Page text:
At the same time, consumers expect a consistent experience as they move along the continuum from the exchange through to insurance companies and providers. Their experiences with customer-centric leaders such as Amazon, USAA, and Zappos likely influence their overall expectations for information, accessibility, and service in all industries. Healthcare is no exception.
There's also the data issue. Consumer information is being collected on the exchanges, verified by the IRS and other government agencies, and passed to insurers before relevant plans can even be offered. The consumer just considers one experience, "signing up for health insurance," but on the back-end many disparate systems must integrate and coordinate. All the necessary entities must align around serving the consumer.
So far, that alignment has largely been absent. The customer experience took a back seat to internal issues and political posturing. When Healthcare.gov and the state exchanges went live in October, the experience was downright atrocious. The Guardian newspaper reported that 4.7 million people visited the federal exchange website on its first day, but only six people successfully enrolled. Pages didn't load correctly. Users couldn't input information. In many cases, visitors got a simple message telling them to come back later. A Gallup poll from November 2013 found that 63 percent of Americans reacted negatively to the exchange websites, and only 5 percent of uninsured Americans who logged into any of the exchange sites found the experience to be "very positive." Improvements have been made since, but the overall impression is one of a poor customer experience, even if the user eventually enrolls.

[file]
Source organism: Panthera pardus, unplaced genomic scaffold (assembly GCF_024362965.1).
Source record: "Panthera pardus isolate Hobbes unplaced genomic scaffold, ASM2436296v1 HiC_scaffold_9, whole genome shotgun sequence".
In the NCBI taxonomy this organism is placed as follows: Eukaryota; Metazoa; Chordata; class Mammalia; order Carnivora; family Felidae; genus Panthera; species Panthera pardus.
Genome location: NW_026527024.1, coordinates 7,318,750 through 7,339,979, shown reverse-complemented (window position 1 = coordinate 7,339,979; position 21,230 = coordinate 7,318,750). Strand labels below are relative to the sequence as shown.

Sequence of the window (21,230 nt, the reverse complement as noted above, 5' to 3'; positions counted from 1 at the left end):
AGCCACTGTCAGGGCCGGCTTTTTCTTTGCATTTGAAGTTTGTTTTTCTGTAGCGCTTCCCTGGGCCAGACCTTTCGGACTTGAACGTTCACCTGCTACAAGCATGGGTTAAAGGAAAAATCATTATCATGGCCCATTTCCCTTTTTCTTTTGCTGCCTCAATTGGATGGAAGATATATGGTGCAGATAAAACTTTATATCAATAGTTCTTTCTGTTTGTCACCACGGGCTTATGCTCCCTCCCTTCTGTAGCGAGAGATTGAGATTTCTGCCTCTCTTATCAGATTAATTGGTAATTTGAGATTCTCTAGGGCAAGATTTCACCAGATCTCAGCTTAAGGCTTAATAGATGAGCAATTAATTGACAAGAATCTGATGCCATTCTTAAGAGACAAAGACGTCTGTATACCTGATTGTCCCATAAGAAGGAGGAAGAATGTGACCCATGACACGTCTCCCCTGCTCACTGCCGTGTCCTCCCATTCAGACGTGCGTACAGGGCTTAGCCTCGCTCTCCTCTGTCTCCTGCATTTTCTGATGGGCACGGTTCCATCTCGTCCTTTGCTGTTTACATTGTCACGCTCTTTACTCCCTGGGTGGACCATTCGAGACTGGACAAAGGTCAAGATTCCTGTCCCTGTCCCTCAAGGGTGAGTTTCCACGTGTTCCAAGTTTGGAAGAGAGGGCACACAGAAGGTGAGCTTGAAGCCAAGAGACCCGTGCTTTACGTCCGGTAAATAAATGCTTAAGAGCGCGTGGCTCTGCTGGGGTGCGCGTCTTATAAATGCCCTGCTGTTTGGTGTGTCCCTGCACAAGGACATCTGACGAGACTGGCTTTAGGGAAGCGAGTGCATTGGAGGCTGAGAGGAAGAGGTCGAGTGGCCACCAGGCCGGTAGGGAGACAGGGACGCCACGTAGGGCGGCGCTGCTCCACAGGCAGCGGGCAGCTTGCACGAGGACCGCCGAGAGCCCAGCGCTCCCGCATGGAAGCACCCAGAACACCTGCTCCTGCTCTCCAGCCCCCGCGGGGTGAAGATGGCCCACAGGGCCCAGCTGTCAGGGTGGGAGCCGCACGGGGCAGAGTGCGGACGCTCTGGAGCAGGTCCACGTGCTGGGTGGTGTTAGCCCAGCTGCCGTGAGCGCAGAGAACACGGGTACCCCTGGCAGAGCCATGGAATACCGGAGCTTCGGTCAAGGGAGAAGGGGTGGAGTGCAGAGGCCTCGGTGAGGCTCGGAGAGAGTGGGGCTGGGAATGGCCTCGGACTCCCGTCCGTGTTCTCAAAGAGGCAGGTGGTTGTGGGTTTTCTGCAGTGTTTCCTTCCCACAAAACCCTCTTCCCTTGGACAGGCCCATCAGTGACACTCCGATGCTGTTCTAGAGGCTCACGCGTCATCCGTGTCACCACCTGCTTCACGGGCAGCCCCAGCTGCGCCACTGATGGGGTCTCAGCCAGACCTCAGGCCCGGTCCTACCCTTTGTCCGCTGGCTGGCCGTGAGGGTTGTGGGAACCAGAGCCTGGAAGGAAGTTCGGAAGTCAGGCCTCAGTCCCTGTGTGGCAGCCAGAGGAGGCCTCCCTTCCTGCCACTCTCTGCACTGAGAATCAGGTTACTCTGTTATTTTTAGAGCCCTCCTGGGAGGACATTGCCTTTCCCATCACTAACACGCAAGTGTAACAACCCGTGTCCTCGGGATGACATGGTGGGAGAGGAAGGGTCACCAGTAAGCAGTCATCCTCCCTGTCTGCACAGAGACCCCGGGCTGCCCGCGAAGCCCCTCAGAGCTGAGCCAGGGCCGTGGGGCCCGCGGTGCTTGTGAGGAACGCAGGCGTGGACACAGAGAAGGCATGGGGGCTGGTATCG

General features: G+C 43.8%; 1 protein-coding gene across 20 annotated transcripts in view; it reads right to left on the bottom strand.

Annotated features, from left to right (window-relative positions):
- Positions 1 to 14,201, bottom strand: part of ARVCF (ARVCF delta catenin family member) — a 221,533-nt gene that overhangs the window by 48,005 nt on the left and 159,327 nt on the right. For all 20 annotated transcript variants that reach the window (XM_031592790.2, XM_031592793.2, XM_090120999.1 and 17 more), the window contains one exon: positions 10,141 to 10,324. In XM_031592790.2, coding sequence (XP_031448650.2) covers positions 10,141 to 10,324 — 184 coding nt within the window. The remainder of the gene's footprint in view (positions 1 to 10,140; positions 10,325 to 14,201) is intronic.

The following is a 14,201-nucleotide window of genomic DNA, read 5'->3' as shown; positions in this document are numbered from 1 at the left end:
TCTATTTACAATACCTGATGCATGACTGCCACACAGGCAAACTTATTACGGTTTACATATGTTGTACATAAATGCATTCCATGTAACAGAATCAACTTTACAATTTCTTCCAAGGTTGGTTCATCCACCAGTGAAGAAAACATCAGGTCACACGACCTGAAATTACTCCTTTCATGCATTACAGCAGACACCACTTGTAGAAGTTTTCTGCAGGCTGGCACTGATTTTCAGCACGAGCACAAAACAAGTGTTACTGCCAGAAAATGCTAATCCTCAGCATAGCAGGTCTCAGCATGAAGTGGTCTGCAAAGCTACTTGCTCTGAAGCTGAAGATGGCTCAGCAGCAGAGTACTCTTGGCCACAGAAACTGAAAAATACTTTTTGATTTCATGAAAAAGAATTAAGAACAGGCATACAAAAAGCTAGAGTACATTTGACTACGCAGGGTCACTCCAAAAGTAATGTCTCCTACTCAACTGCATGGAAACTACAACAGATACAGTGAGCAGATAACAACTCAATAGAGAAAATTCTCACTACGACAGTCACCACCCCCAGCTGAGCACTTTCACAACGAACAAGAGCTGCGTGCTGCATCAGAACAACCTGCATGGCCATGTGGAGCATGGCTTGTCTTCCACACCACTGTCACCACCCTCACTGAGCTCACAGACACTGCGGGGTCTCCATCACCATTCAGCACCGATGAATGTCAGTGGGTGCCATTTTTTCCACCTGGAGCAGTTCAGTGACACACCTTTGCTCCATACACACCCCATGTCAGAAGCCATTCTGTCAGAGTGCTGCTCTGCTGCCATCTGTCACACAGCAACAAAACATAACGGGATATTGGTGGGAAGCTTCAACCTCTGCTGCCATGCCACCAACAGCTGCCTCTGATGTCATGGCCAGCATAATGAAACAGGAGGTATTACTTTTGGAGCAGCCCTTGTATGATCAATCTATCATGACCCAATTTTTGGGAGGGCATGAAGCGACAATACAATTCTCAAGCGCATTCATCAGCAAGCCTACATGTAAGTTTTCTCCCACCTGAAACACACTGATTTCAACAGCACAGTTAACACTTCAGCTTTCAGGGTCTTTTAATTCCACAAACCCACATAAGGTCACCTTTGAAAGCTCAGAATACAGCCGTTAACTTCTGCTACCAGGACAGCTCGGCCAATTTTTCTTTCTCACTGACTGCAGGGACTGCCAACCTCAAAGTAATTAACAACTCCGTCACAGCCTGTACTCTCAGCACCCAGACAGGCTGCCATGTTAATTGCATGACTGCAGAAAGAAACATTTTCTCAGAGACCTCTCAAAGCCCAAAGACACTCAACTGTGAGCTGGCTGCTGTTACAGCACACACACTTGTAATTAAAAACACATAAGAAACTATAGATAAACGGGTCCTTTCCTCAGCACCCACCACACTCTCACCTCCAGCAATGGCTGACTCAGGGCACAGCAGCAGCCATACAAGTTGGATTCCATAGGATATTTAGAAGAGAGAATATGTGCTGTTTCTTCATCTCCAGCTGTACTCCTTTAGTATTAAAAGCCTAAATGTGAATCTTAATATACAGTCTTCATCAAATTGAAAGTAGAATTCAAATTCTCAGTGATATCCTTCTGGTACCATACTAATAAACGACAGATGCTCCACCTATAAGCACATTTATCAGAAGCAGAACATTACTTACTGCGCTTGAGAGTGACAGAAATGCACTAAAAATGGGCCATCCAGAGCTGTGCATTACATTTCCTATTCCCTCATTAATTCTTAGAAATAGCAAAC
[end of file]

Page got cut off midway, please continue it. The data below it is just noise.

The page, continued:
Other HIX interaction channels, such as call centers and walk-in centers, are not much better. Many in-person centers were not physically ready to open by the October 1 launch date, and call centers have been plagued by long wait times, language barriers, and outdated information. In February, California's exchange announced it was hiring 400 more associates to help alleviate its 51-minute average wait time and other issues. And Maryland is investing $6 million to improve operations to its call center, which receives more than 3,000 phone calls per day, according to the Baltimore Sun.